3. Tempered glass is your basic impact glass. It undergoes a more aggressive “treatment” that increases it’s strength to four times that of annealed glass. It is used in “small missile” impact applications typically installed 30 feet or higher above ground and in safeguard applications. When tempered glass breaks, it breaks into very small cubes.
4. Laminated glass is your typical impact glass. It is a combination of two (usually) of the three previously mentioned glass types that are “laminated” together with an interlayer between them. It is typically used in “large missile” impact applications installed up to 30 feet above ground. When laminated glass breaks, it breaks based on it’s glass type make-up but is held in place by the interlayer…similar to a car’s windshield.
Here’s a short article which describes the right usage of Low-e coated glasses. Towards the last sentence of the article, it has been clearly stated that these glasses are used to prevent heat loss from the building in cold climate. But still the usage of these glasses have been mis-understood and are used in hot and humid climates, believing that they reduce the overall heat entering the building. True that they block long wave infra red radiation entering the building, just like they block them from leaving the building (which is why they are mostly used in cold climate).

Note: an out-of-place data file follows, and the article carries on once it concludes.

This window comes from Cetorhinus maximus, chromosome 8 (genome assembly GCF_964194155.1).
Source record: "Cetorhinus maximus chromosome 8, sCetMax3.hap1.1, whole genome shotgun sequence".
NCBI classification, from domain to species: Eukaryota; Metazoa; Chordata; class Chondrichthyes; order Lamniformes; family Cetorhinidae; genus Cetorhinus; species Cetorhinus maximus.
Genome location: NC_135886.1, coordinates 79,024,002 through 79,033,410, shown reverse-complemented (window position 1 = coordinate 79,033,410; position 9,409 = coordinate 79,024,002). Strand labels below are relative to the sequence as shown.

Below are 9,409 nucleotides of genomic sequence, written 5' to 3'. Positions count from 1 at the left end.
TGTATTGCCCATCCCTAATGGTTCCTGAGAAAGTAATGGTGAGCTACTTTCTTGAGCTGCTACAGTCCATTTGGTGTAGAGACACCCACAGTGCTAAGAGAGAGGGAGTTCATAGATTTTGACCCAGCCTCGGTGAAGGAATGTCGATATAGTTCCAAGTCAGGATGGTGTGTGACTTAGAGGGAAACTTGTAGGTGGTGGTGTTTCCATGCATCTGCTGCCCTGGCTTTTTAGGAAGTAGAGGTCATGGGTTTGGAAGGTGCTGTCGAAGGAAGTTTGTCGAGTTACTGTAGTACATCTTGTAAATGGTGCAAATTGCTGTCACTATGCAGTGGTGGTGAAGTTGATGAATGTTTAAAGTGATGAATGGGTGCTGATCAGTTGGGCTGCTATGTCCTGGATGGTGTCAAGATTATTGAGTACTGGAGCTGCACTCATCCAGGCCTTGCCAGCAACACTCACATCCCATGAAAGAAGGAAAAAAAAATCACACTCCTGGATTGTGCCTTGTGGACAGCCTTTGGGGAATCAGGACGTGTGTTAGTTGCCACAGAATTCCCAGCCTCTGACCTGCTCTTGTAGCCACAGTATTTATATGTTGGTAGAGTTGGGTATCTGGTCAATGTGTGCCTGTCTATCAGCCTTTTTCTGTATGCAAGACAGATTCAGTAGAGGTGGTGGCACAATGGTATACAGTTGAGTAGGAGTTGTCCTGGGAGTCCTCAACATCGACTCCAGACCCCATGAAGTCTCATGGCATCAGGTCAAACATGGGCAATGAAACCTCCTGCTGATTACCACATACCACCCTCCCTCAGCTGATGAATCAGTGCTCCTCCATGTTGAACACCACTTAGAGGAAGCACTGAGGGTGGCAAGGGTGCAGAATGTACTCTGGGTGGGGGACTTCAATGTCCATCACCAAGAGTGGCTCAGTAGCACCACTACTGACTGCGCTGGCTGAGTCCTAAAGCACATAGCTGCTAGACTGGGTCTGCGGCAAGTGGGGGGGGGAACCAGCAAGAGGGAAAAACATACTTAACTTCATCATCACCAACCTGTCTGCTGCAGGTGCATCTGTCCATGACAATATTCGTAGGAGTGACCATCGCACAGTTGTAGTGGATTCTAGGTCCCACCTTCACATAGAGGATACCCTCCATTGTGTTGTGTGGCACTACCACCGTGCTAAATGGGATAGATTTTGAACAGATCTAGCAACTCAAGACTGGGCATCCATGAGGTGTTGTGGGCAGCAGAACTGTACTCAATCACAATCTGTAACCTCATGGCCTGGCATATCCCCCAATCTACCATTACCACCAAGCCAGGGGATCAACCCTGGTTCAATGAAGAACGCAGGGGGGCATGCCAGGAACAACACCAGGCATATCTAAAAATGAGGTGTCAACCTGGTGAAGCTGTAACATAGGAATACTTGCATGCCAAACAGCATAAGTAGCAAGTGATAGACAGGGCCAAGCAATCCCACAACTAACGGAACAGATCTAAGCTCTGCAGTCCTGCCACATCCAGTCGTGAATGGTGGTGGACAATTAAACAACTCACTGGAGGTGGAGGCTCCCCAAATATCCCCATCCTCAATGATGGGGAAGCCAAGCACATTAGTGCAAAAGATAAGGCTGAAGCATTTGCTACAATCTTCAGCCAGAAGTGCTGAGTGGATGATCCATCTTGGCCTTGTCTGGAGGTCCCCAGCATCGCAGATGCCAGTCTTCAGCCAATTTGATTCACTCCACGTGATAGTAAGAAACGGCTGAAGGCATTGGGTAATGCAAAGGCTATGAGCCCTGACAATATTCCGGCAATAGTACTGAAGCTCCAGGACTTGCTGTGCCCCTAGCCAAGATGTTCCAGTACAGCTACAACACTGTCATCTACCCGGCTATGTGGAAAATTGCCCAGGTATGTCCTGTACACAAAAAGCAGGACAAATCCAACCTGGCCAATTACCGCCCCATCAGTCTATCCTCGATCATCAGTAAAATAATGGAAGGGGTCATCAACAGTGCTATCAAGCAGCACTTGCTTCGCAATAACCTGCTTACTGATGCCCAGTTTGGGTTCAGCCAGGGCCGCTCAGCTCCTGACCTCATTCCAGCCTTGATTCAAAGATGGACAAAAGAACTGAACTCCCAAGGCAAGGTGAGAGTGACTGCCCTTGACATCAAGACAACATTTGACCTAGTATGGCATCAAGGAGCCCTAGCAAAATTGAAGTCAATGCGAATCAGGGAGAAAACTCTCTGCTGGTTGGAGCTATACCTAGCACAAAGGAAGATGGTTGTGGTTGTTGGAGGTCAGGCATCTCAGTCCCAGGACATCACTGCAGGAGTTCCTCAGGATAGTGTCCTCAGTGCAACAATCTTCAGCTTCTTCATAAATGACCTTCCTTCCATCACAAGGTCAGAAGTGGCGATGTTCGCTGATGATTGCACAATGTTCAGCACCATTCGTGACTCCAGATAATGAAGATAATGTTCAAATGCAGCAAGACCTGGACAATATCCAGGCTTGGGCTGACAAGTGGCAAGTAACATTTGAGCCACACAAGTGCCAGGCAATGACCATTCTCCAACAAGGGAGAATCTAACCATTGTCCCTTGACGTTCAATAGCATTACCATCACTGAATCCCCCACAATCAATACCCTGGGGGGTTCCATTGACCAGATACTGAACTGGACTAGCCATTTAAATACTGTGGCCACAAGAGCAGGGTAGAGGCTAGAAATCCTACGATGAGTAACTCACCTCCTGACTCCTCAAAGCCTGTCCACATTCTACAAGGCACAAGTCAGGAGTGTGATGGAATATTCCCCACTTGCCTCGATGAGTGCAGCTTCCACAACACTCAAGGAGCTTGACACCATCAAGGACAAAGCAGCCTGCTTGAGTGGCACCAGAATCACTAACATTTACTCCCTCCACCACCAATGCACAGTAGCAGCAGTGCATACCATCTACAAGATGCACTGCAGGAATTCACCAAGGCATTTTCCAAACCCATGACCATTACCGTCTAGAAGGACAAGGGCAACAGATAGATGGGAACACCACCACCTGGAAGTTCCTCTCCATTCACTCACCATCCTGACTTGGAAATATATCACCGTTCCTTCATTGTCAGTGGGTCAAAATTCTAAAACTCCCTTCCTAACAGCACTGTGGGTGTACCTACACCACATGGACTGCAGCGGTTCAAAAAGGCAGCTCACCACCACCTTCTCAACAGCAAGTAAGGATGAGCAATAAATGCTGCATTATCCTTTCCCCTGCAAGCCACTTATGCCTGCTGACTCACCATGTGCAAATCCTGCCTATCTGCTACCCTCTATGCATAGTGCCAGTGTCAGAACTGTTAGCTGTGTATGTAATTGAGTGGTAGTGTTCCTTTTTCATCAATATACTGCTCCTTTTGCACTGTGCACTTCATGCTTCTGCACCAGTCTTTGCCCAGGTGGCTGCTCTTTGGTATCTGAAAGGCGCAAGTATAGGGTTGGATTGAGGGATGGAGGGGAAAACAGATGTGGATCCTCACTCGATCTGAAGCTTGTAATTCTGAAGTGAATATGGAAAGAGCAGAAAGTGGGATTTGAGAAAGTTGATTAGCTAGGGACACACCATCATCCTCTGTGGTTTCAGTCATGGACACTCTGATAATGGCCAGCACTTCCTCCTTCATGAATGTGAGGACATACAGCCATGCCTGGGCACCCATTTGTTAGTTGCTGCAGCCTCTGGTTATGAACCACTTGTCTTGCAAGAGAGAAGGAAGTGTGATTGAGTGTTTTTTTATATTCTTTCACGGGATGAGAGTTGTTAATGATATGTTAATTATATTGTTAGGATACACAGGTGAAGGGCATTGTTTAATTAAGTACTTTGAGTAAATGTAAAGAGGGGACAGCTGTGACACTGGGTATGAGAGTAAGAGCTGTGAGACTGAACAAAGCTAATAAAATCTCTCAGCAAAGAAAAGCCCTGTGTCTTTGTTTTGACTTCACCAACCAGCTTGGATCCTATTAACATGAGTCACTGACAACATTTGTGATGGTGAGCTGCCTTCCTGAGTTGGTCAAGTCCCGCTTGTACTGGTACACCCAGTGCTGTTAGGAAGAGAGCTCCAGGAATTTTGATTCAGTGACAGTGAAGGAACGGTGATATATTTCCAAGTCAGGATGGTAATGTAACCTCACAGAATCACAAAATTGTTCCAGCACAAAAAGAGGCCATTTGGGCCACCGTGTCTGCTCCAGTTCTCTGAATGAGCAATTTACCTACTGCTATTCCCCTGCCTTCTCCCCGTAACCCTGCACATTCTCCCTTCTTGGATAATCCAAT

Read the article on low-e coated glass here.
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Here’s an interesting article by Rick De La Guardia on how to design safely with glass for today’s threats. This article was featured in US Glass Magazine. (Click on the article image to read more and download the entire edition)